By Celia Barbour
For children of a certain age (and raised in certain families), the very word “Christmas” is highly volatile, capable of setting off little explosions of effervescent joy in their souls. Over the course of the past month, my daughter has grown adept at casually working it into comments about, say, the day of the week or the arrangement of the furniture, after which, she just can’t help it, she squeaks with private delight.
The same incantation is less effective on those of us who have lived through more than a few holiday seasons. Say “Christmas” several times, and you might notice something more like an anxiety attack setting in. I do, anyway. And so I spend these early December weeks looking for other ways to trick myself into feeling merry. I stop to admire the neighbors’ holiday lights and the decorations along Main Street. I shop for presents, pick out wrapping paper, RSVP to holiday parties (and even go to them if I can figure out what to wear).
But eventually a moment comes when I have to face up to a truth I realized long ago: The Christmas spirit doesn’t just seep into me, through osmosis. I have to roll up my sleeves and get busy making it.
And for the next eight days, my primary construction materials will be butter, sugar, and flour.
Christmas cookie baking is not like other kinds of baking. In addition to the precision, patience and artistry demanded by all the pastry arts, it also requires high-level strategic thinking. Every year, I make multiple batches of several different types of cookies, most of which we box up and give away to friends.
Each contains my cornerstone cookie, the Spoon Cookie, which became something of a legend after it went off to find its way in the world seven years ago. That’s when I wrote about it in Gourmet magazine, and the recipe survives on the Epicurious website to this day, garnering comments both snarky and sweet, and bearing the website’s prestigious blue ribbon. But it is also a massive pain in the neck to create, requiring several nights’ work from start to finish.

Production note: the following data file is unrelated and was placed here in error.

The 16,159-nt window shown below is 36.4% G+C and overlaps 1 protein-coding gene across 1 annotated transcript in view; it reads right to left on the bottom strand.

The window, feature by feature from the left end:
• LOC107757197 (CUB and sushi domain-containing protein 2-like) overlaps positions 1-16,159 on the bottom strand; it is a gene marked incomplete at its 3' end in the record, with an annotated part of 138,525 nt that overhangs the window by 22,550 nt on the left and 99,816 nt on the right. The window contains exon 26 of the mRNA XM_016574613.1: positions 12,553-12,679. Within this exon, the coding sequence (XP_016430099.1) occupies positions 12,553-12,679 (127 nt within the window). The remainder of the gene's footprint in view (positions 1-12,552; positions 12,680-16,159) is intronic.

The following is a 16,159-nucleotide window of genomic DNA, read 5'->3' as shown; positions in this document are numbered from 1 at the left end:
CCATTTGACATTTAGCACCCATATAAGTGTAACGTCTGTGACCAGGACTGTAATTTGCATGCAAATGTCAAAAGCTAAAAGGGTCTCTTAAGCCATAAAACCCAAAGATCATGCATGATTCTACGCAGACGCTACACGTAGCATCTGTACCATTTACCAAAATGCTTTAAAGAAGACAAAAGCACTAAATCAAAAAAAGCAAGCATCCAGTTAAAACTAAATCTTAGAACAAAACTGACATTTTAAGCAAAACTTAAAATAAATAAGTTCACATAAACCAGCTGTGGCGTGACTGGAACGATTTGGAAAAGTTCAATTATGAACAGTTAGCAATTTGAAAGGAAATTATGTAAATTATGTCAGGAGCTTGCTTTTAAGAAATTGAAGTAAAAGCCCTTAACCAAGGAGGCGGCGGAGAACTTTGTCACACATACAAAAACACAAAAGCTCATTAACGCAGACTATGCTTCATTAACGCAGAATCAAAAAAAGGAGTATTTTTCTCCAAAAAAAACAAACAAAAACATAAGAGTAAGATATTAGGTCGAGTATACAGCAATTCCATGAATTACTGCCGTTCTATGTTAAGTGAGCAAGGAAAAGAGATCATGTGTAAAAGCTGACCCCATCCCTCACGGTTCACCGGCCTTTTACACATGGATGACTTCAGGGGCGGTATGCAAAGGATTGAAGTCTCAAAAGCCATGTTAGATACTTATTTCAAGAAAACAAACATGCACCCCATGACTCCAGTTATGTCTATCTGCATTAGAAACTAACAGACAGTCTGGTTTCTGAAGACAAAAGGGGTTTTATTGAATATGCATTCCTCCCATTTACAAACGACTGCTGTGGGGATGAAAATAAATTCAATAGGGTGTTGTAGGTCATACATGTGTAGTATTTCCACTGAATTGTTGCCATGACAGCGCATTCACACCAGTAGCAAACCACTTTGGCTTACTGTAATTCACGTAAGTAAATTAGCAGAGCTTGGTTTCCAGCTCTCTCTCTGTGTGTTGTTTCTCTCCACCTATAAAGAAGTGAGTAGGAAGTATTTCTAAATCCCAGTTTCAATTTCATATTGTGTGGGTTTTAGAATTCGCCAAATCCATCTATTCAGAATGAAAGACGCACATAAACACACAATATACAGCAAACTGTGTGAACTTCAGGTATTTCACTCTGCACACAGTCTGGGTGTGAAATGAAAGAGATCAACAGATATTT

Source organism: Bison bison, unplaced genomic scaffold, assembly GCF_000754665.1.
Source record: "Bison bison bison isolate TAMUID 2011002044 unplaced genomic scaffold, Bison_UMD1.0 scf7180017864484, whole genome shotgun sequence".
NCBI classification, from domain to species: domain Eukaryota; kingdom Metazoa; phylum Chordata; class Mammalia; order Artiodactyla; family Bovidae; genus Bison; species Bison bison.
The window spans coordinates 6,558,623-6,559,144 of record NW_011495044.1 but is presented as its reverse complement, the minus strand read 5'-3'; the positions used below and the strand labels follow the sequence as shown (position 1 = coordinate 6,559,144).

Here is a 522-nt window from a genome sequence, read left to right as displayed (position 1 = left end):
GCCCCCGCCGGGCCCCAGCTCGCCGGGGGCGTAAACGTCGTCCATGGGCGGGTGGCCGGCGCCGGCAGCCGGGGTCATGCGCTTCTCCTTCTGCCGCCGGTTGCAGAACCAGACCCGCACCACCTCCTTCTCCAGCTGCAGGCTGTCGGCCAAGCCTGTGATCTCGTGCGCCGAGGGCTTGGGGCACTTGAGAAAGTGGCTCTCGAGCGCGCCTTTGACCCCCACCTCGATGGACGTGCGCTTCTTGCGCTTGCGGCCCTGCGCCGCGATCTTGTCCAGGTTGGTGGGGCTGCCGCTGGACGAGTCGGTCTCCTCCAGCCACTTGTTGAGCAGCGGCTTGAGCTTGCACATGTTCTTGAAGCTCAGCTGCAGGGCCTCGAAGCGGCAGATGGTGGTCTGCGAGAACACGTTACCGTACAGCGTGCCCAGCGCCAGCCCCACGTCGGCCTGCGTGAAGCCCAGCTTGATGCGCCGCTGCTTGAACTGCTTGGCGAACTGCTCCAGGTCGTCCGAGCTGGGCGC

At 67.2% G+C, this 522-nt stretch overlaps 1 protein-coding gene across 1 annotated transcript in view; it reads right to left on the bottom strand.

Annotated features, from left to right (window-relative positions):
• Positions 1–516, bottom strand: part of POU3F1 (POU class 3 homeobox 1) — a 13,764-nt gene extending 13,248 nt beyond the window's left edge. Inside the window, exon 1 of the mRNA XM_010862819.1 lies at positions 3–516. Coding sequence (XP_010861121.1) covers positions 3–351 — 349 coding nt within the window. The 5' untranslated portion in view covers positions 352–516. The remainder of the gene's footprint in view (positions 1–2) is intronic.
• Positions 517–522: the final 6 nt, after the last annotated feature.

So I need its companions in the cookie box to be much less taxing but still delicious enough to appear in its lofty company. Because Spoon Cookies improve after a few days, the other cookies should also be able to be thrown together at the last minute.
For many years now I have been searching for a chocolate cookie that would fit the bill. Not because I am obsessed with chocolate — I’m not, and moreover I find it a bit too dark and messy to be completely at home among the season’s sugar, peppermint and ginger. But I realize how essential chocolate is to others’ happiness and would hate to deprive anyone of it.
For the last few years, I’ve made a chocolate sandwich cookie with a white-chocolate-and-peppermint ganache filling. It scores high on both looks and flavor, but simple it is not. So this year, I decided to try adapting a cookie that I’d made in summertime. It has a super-tender, melty texture, somewhat like a Mexican wedding cookie, plus a big fat wallop of chocolate flavor and gooey richness, thanks to two cups of jolly old chips.
The originals were chunky lumps, however, and would have stood out in the lineup like Shrek at a beauty pageant. So I revived a technique I’d adored as a kid: smearing the bottom of a flat-bottomed glass with butter, dipping it in sugar, and using it to flatten the cookie — and leave a sparkling surface. Then I added a half-pecan to the top of each. The results are still a bit lumpy, but they are pretty lumps. And when I bit into one, I very nearly squeaked for joy.
½ cup pecans, plus more for decorating
2 tablespoons sugar, plus more for decorating
1½ cups flour
1/3 cup plain unsweetened cocoa powder
½ teaspoon baking powder
½ teaspoon salt
1 cup butter, at room temperature, plus more for decorating
1 cup powdered sugar
1 tablespoon vanilla
1 tablespoon brandy, rum, or cooled espresso
2 cups chocolate chips
- In a food mill or food processor, grind the pecans and 2 tablespoons of sugar until they have the texture of coarse meal.
- In a mixing bowl, sift together the flour, cocoa, baking powder and salt. Set aside.
- Using an electric mixer, cream 1 cup of the butter and the powdered sugar until light and fluffy. Beat in the vanilla and brandy or rum. Add the nut mixture, mix briefly, then add the dry ingredients and mix just until combined. Stir in the chips. Refrigerate the dough for one hour.
- Preheat the oven to 325 degrees. Pour some sugar onto a saucer. Generously butter the bottom of a very flat-bottomed glass. Roll the dough into 1-inch balls, dip the glass into the sugar, and press it into the dough to flatten. Repeat with the remainder of the dough (you may need to re-butter the glass from time to time). Add a pecan half to the top of each cookie, and bake for 9 minutes. Cool at least 10 minutes on the pan before transferring to a wire rack to finish cooling.